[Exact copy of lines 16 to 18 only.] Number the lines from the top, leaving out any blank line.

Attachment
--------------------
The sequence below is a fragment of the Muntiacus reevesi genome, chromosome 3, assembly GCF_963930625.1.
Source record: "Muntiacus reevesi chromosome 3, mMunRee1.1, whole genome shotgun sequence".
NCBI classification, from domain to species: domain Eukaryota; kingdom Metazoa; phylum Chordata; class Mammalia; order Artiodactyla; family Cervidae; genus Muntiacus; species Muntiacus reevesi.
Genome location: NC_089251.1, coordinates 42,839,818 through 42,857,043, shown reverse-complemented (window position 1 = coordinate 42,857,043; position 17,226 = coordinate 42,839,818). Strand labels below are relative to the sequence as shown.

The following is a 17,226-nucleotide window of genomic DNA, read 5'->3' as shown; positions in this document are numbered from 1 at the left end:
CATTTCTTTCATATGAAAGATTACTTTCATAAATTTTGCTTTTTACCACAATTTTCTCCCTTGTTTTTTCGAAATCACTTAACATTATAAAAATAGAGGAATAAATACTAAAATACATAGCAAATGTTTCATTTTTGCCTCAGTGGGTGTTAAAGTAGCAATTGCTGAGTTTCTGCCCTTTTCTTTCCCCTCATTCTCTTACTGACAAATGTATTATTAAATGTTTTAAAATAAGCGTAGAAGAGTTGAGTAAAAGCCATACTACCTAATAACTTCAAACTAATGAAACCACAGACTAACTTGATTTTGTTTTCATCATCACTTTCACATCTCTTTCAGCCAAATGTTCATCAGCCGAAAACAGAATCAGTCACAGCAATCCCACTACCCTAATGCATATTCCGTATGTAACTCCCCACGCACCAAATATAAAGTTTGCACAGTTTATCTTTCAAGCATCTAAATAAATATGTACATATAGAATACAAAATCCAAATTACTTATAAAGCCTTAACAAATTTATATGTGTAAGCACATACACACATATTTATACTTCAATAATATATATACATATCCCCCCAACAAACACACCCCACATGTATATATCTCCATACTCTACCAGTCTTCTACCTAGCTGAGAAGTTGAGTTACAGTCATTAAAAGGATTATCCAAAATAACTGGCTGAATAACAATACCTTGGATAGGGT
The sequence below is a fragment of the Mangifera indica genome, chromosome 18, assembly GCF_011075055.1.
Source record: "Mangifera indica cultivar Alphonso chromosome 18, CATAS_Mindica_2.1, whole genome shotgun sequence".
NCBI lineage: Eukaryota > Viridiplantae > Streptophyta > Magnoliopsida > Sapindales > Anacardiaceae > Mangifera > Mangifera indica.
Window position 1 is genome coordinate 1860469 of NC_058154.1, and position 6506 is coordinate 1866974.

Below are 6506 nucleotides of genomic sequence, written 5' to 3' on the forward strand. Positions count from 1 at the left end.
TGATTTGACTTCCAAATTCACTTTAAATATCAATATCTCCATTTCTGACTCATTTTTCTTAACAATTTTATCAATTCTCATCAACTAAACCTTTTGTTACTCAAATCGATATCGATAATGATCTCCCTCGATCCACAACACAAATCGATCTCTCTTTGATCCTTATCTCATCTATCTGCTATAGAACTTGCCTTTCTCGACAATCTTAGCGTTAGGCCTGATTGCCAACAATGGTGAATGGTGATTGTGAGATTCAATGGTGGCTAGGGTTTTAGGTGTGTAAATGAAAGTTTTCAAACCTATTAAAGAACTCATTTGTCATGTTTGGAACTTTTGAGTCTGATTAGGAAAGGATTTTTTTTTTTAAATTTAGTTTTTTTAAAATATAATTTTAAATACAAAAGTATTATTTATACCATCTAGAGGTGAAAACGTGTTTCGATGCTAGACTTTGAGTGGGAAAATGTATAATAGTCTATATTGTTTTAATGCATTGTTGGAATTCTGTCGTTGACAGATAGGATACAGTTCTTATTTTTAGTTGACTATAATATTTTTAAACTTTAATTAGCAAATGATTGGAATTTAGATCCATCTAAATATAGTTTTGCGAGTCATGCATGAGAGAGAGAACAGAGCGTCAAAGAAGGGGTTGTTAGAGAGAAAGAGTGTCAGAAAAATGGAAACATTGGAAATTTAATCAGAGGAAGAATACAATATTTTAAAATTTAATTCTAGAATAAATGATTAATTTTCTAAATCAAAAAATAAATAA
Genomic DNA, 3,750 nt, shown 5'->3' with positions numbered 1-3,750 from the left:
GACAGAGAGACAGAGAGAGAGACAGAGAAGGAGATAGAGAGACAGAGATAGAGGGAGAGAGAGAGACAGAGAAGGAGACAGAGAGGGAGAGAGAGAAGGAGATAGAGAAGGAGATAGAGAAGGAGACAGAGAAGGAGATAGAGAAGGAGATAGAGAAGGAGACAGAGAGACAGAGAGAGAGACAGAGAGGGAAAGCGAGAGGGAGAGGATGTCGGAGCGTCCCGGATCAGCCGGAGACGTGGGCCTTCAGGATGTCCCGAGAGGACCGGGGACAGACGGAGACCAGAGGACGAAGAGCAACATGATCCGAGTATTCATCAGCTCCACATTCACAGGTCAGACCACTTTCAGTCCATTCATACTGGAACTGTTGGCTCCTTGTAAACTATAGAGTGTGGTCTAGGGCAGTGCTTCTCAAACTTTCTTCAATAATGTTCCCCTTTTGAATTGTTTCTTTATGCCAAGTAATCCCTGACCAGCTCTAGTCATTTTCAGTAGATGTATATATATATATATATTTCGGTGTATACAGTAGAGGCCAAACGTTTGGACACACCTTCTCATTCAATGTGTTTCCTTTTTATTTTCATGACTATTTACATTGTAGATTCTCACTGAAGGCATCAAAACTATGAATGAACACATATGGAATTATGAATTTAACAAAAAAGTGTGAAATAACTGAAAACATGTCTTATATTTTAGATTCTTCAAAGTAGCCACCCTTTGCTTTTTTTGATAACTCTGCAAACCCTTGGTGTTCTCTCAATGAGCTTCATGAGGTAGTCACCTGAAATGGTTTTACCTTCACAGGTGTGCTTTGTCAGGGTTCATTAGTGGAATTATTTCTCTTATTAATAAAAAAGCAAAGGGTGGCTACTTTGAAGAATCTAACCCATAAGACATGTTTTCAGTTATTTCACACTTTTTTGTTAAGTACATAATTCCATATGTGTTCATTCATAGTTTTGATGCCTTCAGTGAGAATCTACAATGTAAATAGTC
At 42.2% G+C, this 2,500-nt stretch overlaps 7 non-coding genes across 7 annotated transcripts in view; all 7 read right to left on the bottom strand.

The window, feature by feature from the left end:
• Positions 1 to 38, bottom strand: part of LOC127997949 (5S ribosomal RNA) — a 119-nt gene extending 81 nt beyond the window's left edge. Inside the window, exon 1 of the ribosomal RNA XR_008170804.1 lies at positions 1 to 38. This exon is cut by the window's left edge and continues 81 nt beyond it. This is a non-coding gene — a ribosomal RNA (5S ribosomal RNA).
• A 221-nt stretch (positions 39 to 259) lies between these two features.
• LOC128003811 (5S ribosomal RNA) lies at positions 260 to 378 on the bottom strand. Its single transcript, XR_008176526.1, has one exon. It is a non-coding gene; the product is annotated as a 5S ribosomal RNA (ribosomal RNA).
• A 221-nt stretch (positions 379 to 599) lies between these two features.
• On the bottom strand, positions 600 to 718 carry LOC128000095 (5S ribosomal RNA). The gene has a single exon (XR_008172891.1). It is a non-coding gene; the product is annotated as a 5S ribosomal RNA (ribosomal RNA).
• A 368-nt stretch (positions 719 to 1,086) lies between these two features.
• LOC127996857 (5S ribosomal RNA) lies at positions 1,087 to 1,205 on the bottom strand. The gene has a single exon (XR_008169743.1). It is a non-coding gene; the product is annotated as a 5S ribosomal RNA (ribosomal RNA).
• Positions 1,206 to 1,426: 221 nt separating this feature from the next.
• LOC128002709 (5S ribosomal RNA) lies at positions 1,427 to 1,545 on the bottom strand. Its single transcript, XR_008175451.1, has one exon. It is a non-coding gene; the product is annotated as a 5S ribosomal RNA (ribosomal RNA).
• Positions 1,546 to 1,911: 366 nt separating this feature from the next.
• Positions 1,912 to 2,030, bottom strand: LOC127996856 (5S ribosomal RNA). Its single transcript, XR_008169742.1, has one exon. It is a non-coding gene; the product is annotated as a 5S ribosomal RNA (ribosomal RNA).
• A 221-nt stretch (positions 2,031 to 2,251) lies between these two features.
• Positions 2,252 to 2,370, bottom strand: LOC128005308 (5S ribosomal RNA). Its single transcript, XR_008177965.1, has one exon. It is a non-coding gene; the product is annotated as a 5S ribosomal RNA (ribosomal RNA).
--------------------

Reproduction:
The window, feature by feature from the left end:
• Positions 1 to 38, bottom strand: part of LOC127997949 (5S ribosomal RNA) — a 119-nt gene extending 81 nt beyond the window's left edge. Inside the window, exon 1 of the ribosomal RNA XR_008170804.1 lies at positions 1 to 38. This exon is cut by the window's left edge and continues 81 nt beyond it. This is a non-coding gene — a ribosomal RNA (5S ribosomal RNA).
• A 221-nt stretch (positions 39 to 259) lies between these two features.